You are here: Home » Economy & Policy » News
Business Standard

Board's instruction is binding

Sukumar Mukhopadhyay  |  New Delhi 

 The apparently simple ruling, is not so simple in its implications. If the lower authorities are bound by the CBEC circular, then at the appellate stage the commissioner and the tribunal cannot set aside their orders.

 Thus the CBEC circular also binds them. Also it will be a serious departure from the practice developed over the past 30 years and that too on the order of the Supreme Court itself.

 Earlier, the CBEC rulings to the officers on classification of goods was binding. They used to swear by the CBEC ruling. It was sacrosanct. So, there was uniformity and stability.

 This continued till 1970, when the Supreme Court in the Orient Paper Mills vs Union of India case, (1978 ELT J 382), said CBEC rulings were not binding on the officers doing adjudication on classification.

 It caused a mayhem. It made assessing officers free to do what they liked. Even unscrupulous action causing harassment to taxpayers went in the name of independent decision. The CBEC started giving tariff advice, but they were not binding on subordinates.

 To stop this free-for-all, the government in December 1985 introduced Section 37B on the central excise side and Section 151A on the Customs side.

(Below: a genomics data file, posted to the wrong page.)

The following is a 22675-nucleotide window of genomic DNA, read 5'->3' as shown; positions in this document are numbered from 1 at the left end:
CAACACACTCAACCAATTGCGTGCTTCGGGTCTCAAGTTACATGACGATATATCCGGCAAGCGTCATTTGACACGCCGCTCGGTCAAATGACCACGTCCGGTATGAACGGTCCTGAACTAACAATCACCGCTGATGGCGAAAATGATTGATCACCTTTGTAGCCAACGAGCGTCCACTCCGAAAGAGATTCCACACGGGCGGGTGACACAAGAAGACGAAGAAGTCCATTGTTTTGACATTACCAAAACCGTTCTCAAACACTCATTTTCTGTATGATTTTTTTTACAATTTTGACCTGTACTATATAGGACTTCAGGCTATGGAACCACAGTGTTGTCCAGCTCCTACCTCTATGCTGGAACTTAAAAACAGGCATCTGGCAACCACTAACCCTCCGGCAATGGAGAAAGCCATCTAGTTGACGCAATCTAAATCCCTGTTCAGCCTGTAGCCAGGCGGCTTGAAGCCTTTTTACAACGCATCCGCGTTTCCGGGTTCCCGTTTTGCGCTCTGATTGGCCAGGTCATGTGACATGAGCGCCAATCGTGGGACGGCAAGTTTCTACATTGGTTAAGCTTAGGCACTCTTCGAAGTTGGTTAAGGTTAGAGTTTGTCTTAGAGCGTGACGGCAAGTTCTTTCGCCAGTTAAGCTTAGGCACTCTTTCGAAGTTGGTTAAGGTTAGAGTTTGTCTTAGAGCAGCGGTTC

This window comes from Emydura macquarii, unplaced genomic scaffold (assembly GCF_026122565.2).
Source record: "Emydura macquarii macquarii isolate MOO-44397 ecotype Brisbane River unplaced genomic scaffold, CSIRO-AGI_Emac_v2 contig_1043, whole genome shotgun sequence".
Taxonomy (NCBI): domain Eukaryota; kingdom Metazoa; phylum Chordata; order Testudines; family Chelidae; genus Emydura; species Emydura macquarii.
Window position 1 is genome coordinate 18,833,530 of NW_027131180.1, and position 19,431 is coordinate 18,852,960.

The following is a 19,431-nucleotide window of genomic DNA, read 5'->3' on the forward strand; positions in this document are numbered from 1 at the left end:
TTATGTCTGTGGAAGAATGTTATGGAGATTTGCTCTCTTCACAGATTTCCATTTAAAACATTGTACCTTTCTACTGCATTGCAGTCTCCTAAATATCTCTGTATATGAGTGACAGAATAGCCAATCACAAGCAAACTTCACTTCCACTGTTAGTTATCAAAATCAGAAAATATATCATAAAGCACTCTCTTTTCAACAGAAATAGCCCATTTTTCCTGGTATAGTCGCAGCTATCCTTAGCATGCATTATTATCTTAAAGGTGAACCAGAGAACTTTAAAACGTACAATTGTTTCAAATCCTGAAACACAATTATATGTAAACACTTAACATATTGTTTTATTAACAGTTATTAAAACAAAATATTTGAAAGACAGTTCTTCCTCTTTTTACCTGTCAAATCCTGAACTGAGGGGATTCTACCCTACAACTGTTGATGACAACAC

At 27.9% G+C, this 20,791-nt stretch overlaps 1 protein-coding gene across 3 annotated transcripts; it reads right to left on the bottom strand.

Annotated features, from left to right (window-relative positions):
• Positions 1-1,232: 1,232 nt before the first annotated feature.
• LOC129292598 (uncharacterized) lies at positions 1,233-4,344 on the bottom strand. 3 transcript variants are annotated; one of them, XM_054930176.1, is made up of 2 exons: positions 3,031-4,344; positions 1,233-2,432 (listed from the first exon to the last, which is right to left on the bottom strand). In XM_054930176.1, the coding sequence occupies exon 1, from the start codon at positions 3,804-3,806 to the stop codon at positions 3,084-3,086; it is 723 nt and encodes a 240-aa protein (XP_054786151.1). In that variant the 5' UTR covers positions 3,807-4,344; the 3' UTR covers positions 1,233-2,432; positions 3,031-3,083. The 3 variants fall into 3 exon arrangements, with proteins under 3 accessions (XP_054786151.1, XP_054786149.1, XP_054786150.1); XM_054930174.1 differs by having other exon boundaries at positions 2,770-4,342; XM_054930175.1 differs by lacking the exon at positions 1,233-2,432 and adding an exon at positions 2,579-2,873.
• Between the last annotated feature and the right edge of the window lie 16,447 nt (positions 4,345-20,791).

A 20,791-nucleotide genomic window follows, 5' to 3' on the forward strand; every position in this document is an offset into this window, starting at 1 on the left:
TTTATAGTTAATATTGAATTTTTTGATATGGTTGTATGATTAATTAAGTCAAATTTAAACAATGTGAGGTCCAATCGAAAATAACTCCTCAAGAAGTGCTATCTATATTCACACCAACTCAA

It made CBEC rulings binding on all Customs and excise officers and all those employed in execution of the Act.

 It was also provided in the Act that such rulings would not bind the collector on the appellate side. Thus the tribunal being the higher appellate body was also not bound by the CBEC circular.

 In the Commissioner of Central Excise vs Usha Martin case, 1997 (94)ELT 460 (SC), the apex court further said even if the instruction was issued without reciting the Section 37B, it was binding on the department.

 This was an U-turn on the 1970 judgment in the Oriental Paper Mills case. But it is all for the better.

 Thus the apex court ruling amounts to saying that the tribunal and the commissioner (appeal) are bound by the CBEC circular since they cannot change the order of a subordinate who has simply followed the circular, even if they think the circular to be wrong.

 This introduces an element of coercive effect. Section 37B specifically provides that the appellate commissioner is not bound by a circular issued under Section 37B. This is all the more true for the tribunal because it is a higher appellate authority.

 But the Supreme Court

First Published: Mon, November 03 2003. 00:00 IST